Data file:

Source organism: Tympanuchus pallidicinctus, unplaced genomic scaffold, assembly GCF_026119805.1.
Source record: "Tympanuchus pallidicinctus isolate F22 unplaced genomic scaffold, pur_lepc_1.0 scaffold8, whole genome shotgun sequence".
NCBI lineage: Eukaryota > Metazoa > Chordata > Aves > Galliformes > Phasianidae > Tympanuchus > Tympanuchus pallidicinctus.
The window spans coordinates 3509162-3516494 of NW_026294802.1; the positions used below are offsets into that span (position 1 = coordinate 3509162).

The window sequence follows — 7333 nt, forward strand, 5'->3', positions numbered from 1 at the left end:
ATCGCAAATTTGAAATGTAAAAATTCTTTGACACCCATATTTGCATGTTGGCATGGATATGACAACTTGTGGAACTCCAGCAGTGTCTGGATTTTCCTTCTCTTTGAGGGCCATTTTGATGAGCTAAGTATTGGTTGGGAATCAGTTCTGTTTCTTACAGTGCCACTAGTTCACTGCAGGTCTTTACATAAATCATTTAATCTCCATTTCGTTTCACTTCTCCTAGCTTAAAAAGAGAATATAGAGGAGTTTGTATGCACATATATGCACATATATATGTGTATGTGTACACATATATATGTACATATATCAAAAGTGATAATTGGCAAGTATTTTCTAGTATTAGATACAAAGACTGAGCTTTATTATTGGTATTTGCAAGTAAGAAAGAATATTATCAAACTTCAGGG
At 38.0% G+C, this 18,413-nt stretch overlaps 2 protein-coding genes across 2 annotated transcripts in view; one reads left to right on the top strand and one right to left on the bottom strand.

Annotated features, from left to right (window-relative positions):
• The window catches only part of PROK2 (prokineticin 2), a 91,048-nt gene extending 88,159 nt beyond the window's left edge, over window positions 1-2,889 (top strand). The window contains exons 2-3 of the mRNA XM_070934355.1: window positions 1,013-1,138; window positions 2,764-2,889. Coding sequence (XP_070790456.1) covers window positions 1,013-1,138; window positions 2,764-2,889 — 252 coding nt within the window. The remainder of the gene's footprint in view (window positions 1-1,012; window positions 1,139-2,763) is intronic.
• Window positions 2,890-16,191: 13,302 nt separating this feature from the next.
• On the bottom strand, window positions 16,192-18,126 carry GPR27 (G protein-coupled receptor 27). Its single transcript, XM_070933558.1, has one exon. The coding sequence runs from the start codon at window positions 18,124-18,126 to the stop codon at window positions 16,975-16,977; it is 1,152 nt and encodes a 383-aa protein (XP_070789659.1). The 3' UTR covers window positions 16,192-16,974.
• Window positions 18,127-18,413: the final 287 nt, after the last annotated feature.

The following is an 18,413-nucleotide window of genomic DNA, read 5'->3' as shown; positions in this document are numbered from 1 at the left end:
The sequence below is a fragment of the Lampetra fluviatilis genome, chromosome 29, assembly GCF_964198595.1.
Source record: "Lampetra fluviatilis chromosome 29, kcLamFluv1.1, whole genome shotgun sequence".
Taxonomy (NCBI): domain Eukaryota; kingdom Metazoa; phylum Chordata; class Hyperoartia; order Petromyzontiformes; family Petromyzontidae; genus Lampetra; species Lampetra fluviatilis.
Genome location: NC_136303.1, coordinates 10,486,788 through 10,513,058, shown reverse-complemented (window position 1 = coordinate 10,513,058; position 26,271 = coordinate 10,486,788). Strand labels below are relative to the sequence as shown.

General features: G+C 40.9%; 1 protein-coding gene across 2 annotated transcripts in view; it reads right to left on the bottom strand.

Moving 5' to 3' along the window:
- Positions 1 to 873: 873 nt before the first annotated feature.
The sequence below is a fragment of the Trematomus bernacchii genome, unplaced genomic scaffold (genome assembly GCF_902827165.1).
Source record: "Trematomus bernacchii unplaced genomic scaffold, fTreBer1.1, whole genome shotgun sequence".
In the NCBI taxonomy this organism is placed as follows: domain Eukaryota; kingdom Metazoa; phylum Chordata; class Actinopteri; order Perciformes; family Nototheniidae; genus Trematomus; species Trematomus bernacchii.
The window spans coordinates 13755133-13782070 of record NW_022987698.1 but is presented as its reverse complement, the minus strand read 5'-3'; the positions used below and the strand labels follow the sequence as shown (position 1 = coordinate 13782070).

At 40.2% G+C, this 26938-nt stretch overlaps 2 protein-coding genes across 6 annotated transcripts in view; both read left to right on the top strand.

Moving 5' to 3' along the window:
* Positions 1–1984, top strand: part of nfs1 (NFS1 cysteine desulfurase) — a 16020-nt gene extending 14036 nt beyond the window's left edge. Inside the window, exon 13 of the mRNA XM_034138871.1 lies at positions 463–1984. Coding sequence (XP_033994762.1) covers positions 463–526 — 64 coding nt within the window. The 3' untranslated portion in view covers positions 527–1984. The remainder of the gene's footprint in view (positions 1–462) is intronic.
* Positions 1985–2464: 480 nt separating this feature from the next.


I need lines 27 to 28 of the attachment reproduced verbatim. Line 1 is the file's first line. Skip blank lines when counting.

* Positions 1–1984, top strand: part of nfs1 (NFS1 cysteine desulfurase) — a 16020-nt gene extending 14036 nt beyond the window's left edge. Inside the window, exon 13 of the mRNA XM_034138871.1 lies at positions 463–1984. Coding sequence (XP_033994762.1) covers positions 463–526 — 64 coding nt within the window. The 3' untranslated portion in view covers positions 527–1984. The remainder of the gene's footprint in view (positions 1–462) is intronic.
* Positions 1985–2464: 480 nt separating this feature from the next.